Meh and Other Uncertainties
The game is played on a 3 foot by 3 foot board, the measurements are inches, and the it is intended for 28-32mm models. The game allows pre-measuring but asks that you "do not abuse it", but defines this as simply whatever your opponent will tolerate. That is the oddest way I have seen the issue addressed.
Basic gameplay is opposed rolls +stat, highest result wins. There are also Stat checks where you roll a d10 and trying to beat a Target Number. Pretty standard stuff, BUT I would prefer if they were closer aligned. I.E. Opposed rolls were to beat a TN like Stat rolls were. Nothing too ground breaking or outside of the norm here.
The game has the rules you need for running, jumping, climbing, falling, hiding, and spotting, difficult terrain, going prone, etc that you need to play in a tight and messy urban environment. These should allow players all sorts of options that interact with their existing terrain collections.
There are a few pages on bystanders in the rules. These act as complications and "living" elements of the sprawl around you. There are always people everywhere, even when you are trying to keep a low profile. I like the inclusion of these rules as they fit the setting really well.
This game is filled with chrome. There is tons of weapons with keywords and stats, armor, cyberware, drones, drugs, Apps, skills, and equipment. About 40% of the book is this kind of stuff. It really fluffs out the world and adds to that customization and RPG-lite element of the rules. I am sure some of it is not 100% balanced because there is just too much of it!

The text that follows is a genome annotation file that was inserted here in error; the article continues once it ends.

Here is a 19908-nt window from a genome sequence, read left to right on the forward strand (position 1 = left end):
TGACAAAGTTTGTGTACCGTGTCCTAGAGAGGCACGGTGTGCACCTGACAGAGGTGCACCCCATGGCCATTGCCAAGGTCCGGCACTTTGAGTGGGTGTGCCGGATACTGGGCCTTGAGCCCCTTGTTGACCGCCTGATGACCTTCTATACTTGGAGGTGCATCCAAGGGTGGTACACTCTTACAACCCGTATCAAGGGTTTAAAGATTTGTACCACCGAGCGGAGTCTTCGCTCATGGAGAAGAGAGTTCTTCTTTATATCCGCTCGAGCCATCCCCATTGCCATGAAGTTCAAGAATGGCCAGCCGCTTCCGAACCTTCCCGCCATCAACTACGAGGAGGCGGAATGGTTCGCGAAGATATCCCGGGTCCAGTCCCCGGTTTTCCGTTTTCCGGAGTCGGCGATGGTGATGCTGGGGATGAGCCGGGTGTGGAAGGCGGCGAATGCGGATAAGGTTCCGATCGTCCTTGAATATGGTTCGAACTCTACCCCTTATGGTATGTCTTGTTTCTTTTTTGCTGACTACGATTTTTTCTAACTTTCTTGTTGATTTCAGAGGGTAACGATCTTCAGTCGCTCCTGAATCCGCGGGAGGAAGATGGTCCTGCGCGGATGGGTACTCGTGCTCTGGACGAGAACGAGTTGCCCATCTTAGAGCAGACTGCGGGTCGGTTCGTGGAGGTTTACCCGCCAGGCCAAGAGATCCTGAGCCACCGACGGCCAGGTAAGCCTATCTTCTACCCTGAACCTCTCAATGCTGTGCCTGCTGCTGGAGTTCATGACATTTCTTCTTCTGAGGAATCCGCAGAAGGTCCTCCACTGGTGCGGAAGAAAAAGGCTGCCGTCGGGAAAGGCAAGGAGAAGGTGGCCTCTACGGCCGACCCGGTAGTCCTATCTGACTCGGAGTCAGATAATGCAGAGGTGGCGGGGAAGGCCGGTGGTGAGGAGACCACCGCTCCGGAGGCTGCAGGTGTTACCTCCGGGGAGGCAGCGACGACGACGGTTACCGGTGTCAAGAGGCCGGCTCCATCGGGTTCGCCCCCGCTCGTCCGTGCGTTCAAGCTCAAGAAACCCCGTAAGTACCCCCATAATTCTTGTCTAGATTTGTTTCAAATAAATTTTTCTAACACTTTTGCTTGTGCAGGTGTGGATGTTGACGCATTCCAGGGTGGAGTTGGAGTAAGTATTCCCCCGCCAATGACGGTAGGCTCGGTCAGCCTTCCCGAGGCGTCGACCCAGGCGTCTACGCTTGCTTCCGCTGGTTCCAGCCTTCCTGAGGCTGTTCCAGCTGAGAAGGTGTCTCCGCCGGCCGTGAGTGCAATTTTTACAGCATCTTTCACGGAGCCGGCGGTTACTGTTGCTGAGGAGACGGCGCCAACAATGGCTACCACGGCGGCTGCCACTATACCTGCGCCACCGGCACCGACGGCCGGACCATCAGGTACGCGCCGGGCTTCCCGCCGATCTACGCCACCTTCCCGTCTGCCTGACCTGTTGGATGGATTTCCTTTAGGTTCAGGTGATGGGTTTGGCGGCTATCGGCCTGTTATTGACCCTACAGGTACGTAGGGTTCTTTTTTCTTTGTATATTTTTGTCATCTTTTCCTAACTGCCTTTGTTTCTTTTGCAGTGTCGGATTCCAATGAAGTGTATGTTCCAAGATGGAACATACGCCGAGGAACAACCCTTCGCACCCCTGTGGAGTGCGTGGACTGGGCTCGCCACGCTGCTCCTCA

There are 10 scenarios in the rule book, and each scenario has a couple of mission complications. Then there is a list of 30 potential hitches for any game. Bystanders also add more potential variables to any of the scenarios. To keep in even more interesting, individual operatives have motivations that can give them XP boosts during a game too. Add in the campaign elements and all the RPG-lite and you have a lot of replayability in this game.
The campaign system seems to follow the tried and true campaign system established by Games Workshop with Necromunda/Modheim/Gorkamorka. It has injuries, income, experience, buying and selling, plus a few other items like corporate trace and reputation. The two main factors are Reputation and credits. They are distinct, but Reputation is the way to determine "balance" between two opposing groups. Each JobOp and the post-game is supposed to represent about 30 days, so a full "Year in the Life" is about 12 scenarios. There are also a list of potential ways to determine a campaigns "winner" based on the set end time of the campaign.
The book ends with a "bestiary" for common NPC types and models that come up in the various hitches and scenarios of the game. There are not currently any solo or Co-op play rules (that I am aware of), but I could see them easily being developed by a group that was so inclined.